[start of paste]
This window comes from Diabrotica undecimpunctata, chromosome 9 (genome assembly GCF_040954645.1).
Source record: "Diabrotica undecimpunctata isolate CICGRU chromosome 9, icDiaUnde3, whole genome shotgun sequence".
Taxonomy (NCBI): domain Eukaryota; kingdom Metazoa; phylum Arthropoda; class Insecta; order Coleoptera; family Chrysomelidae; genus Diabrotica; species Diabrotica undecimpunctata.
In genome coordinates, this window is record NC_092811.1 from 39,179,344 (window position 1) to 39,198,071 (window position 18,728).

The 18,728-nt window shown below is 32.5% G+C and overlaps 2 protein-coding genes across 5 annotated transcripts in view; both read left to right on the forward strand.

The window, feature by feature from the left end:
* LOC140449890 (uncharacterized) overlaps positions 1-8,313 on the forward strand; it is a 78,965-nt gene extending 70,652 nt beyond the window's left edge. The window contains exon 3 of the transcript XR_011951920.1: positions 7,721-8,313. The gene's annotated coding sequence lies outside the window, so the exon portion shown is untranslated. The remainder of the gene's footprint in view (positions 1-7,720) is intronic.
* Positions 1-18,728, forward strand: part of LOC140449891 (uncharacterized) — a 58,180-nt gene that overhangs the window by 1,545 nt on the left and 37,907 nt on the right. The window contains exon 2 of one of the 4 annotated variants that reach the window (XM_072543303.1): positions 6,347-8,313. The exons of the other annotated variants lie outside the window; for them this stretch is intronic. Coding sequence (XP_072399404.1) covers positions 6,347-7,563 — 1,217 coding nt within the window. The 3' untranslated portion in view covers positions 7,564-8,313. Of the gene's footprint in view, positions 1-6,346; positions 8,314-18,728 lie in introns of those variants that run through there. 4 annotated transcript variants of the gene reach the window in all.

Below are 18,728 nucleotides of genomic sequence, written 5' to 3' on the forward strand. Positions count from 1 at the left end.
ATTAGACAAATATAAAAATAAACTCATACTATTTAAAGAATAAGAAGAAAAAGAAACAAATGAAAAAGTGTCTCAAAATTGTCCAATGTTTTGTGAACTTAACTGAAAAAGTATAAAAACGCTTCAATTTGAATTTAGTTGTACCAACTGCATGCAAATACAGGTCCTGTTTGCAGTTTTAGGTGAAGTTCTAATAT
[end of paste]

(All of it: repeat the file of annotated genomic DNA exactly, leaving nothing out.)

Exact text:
This window comes from Diabrotica undecimpunctata, chromosome 9 (genome assembly GCF_040954645.1).
Source record: "Diabrotica undecimpunctata isolate CICGRU chromosome 9, icDiaUnde3, whole genome shotgun sequence".
Taxonomy (NCBI): domain Eukaryota; kingdom Metazoa; phylum Arthropoda; class Insecta; order Coleoptera; family Chrysomelidae; genus Diabrotica; species Diabrotica undecimpunctata.
In genome coordinates, this window is record NC_092811.1 from 39,179,344 (window position 1) to 39,198,071 (window position 18,728).

The 18,728-nt window shown below is 32.5% G+C and overlaps 2 protein-coding genes across 5 annotated transcripts in view; both read left to right on the forward strand.

The window, feature by feature from the left end:
* LOC140449890 (uncharacterized) overlaps positions 1-8,313 on the forward strand; it is a 78,965-nt gene extending 70,652 nt beyond the window's left edge. The window contains exon 3 of the transcript XR_011951920.1: positions 7,721-8,313. The gene's annotated coding sequence lies outside the window, so the exon portion shown is untranslated. The remainder of the gene's footprint in view (positions 1-7,720) is intronic.
* Positions 1-18,728, forward strand: part of LOC140449891 (uncharacterized) — a 58,180-nt gene that overhangs the window by 1,545 nt on the left and 37,907 nt on the right. The window contains exon 2 of one of the 4 annotated variants that reach the window (XM_072543303.1): positions 6,347-8,313. The exons of the other annotated variants lie outside the window; for them this stretch is intronic. Coding sequence (XP_072399404.1) covers positions 6,347-7,563 — 1,217 coding nt within the window. The 3' untranslated portion in view covers positions 7,564-8,313. Of the gene's footprint in view, positions 1-6,346; positions 8,314-18,728 lie in introns of those variants that run through there. 4 annotated transcript variants of the gene reach the window in all.

Below are 18,728 nucleotides of genomic sequence, written 5' to 3' on the forward strand. Positions count from 1 at the left end.
ATTAGACAAATATAAAAATAAACTCATACTATTTAAAGAATAAGAAGAAAAAGAAACAAATGAAAAAGTGTCTCAAAATTGTCCAATGTTTTGTGAACTTAACTGAAAAAGTATAAAAACGCTTCAATTTGAATTTAGTTGTACCAACTGCATGCAAATACAGGTCCTGTTTGCAGTTTTAGGTGAAGTTCTAATAT